She also helps out in one of the CPD’s more challenging places for volunteers: the Disability Skills Laboratory. It requires some dependability, since the clients there need some structure. Volunteers who work there need to undergo a background check. For many of them, working at the DSL requires a step outside the comfort zone, at least at first.

It was a step Laurie took because she wanted to volunteer, preferably at the CPD. She didn’t know what to expect at first, but it grew on her. “I know it’s worth it,” she said. “I like the reactions that I get… It’s just fun to make them smile.”

Laurie brought her experience as a preschool and second-grade teacher with her. She began helping out with outings at the DSL, but eventually the staff invited her to sing songs and tell stories once a week. She began a weekly story time in August of 2009, bringing a guitar along with her. It’s a good instrument, she said; she can face people while she sings.

With time she learned what the participants liked and built the stories and songs around themes they were interested in. Her last story time was dedicated to Halloween. On one week in September she focused on trains because she knew the participants would be riding one during a visit to the Clarke Planetarium in Salt Lake City.

Laurie’s advice to other volunteers: Stick with it. With time you will gain a better understanding of the people you serve and what works best for them.

“I think people should be encouraged to volunteer,” she said. “It helps you learn about other people and gives you a wider view of what the world is really like.”

Laurie plays a guitar during story time

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Frisbees and pizza–a good way to meet the Aggie Advocates for Disability Club

September 22, 2011 by cpehrson

If you are looking for something fun to do that will bring you a lot of satisfaction along with it, come to the Quad on the USU campus tonight at 7:30 p.m. for some  glow-in-the-dark frisbee games and pizza.

That’s the fun part.  The satisfaction comes in when you join the newest club at USU, Aggie Advocates for Disability, and get to know some  people with disabilities.

The Aggie’s Advocates Club was organized this year after two Level 2 Special Ed students saw a play about discrimination and prejudice. After talking about how this is still a part of the world today, they decided to see if they could make a positive difference, at least here on the USU campus.

The description of the club on the USU website says it all:   The purpose of Aggie Advocates for Disability is to improve the lives of people with disabilities through social awareness, and to advocate for people with disabilities and their families through educating the general public, raising funds for schools, families, and organizations, and providing service.

This new club isn’t just waiting around for people to come to them.  Already they have recruited over 100 members and have organized officers and activities for the whole year!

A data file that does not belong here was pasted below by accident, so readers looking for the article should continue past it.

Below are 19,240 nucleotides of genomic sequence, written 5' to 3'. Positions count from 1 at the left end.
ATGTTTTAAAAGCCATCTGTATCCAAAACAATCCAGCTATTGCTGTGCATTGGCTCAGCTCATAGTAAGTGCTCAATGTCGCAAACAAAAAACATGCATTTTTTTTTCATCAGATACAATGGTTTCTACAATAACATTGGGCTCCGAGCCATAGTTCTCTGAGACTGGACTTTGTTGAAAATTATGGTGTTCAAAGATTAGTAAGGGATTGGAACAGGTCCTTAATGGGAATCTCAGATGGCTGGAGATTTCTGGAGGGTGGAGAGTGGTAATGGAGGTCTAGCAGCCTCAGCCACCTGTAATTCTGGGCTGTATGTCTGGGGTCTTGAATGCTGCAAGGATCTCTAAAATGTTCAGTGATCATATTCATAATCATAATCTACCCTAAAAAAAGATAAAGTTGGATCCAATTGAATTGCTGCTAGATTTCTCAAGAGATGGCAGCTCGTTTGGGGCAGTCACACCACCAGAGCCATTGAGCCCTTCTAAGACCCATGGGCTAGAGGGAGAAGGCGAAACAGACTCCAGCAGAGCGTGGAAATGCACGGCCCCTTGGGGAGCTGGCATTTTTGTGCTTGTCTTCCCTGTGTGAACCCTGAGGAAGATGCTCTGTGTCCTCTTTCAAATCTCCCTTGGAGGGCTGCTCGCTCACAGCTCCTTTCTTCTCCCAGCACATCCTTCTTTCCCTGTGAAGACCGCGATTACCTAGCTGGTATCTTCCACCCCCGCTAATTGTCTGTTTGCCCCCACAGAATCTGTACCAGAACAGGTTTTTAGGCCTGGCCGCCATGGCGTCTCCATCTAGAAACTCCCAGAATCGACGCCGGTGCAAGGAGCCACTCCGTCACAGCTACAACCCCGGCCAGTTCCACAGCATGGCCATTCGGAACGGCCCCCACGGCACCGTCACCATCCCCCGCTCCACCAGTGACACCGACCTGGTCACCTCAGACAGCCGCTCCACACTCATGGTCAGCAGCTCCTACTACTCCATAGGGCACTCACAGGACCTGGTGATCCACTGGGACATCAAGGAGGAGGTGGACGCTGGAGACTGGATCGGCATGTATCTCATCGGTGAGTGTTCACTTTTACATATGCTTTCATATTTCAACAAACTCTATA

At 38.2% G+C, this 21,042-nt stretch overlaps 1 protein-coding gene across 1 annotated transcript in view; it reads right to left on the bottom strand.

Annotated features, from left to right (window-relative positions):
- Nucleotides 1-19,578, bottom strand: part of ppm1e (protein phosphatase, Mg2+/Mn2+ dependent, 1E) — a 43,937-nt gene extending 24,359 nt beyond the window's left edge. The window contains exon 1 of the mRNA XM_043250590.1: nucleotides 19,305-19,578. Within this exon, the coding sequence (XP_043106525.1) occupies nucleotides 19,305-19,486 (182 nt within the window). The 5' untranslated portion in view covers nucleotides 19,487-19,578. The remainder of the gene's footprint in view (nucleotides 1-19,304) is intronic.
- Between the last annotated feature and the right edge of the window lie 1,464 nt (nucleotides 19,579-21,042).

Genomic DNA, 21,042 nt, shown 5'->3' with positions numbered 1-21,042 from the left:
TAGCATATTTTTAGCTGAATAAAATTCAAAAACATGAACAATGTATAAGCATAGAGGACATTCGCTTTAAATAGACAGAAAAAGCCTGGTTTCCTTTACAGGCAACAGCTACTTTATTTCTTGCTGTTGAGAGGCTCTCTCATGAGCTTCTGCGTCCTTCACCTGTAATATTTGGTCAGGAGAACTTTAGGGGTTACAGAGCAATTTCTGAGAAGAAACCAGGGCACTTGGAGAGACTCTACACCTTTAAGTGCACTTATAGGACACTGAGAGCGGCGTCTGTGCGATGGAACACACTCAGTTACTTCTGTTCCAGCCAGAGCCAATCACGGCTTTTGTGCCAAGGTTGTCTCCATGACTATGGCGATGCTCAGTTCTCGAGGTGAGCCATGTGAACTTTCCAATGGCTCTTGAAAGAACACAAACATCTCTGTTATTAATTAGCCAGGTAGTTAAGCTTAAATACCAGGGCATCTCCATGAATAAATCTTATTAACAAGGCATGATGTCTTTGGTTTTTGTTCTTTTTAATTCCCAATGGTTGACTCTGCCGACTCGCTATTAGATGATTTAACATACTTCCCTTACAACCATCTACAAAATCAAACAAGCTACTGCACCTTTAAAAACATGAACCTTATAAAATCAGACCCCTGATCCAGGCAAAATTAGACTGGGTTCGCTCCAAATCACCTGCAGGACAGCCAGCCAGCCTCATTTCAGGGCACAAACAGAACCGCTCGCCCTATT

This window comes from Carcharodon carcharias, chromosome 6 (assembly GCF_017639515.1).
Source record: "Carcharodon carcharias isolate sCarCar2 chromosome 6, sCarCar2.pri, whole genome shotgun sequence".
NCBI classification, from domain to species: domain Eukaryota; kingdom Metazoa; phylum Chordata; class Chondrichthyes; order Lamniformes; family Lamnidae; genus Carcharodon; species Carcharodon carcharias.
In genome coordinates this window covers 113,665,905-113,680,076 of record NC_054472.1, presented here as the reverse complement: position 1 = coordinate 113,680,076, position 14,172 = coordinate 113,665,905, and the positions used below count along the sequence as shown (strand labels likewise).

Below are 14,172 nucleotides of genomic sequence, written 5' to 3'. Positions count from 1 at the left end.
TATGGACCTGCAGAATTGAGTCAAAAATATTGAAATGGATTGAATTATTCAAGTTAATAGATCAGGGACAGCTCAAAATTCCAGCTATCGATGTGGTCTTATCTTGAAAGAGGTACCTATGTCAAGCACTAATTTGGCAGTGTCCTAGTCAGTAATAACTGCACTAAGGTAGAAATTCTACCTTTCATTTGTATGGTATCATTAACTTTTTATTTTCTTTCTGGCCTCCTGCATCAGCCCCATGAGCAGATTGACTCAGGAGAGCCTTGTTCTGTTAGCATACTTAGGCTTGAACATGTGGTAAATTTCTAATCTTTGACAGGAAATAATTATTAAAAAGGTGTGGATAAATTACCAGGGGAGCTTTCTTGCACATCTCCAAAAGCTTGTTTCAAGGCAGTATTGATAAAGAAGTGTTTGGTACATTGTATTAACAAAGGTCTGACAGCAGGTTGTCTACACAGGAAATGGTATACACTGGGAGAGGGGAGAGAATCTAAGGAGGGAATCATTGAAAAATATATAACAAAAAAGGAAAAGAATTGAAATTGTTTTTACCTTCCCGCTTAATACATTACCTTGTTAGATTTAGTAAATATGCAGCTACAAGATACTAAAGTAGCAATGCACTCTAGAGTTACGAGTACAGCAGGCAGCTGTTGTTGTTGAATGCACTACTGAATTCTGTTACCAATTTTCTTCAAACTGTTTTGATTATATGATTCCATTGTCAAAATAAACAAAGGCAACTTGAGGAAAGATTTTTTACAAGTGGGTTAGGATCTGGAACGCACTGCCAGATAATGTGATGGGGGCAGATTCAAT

Many have already been volunteering in some of the programs at the CPD.

Jeff Sheen, CPD Volunteer Coordinator, has been working with some of the Aggie Advocate members, introducing them to the programs that serve children and youth with disabilities at the CPD.  Programs like the PEER program, a post-secondary program for young adults, and the Disability Skills Laboratory, an adult day program for adults with disabilities.

Along with volunteering to work directly with people with disabilities, Aggies Advocates has plans to sponsor some fundraisers for programs whose funding has been cut who serve children with disabilities.  They will also be participating with the CPD during Disability Awareness Week in January, and this Saturday, they will be marching alongside the CPD’s 40th Anniversary float in the Homecoming Parade.

Through it all, they want to make campus more inclusive by organizing activities for people with and without disabilities.

Those interested in becoming a part of this amazing club can email them at aggieadvocates.usu@gmail.com to join.  For now, they will email information about their activities to members, but they will soon have a facebook account and will be posting them on it.

It seems that we are going to be hearing a lot from the Aggie Advocates for Disability Club.  Welcome to USU!

 

 

 

 

 

 

 

 

 

 

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Watch for these faces on the Quad on September 1

August 30, 2010 by JoLynne Lyon

Kelly Smith and Jeff Sheen will be on the quad at USU to answer questions on September 1.

If you are will walk through Utah State University’s Day on the Quad—or you know somebody who is—make sure you watch for these faces from the CPD on September 1. They’ll be there from 10:30 to 2:30.

Information specialist Kelly Smith and volunteer coordinator Jeff Sheen will be handing out information about our volunteer program, our undergraduate research program and the Interdisciplinary Awareness and Service Learning Class. All three of these programs have something in common: they’re looking for committed, good students. For more information, visit Kelly and Jeff on the Quad—and visit this website.